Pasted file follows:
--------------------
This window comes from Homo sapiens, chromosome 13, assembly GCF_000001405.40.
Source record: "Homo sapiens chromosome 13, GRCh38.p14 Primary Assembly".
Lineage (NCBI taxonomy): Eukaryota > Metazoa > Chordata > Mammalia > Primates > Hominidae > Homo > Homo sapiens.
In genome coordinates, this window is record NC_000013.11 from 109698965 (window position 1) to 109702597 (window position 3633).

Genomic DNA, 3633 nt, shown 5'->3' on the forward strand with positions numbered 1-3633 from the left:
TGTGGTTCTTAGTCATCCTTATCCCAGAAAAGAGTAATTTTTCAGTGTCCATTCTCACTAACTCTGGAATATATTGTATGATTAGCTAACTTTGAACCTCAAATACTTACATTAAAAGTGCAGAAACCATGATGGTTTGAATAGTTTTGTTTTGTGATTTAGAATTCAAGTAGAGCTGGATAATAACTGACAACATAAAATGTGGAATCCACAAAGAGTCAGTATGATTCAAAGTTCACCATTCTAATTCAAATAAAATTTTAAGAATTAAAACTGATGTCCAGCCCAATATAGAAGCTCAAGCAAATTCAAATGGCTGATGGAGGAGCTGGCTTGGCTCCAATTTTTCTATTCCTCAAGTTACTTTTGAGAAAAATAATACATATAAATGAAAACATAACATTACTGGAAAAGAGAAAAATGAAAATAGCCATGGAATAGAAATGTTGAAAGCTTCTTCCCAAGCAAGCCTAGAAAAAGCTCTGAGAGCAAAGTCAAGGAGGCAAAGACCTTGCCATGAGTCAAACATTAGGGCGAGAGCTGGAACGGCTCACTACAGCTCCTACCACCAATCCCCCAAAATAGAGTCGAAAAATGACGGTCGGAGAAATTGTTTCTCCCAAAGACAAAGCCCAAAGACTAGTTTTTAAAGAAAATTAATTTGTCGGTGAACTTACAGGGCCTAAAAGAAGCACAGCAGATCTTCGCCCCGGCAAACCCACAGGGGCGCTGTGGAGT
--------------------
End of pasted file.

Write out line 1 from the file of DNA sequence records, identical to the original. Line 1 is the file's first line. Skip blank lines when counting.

This window comes from Homo sapiens, chromosome 13, assembly GCF_000001405.40.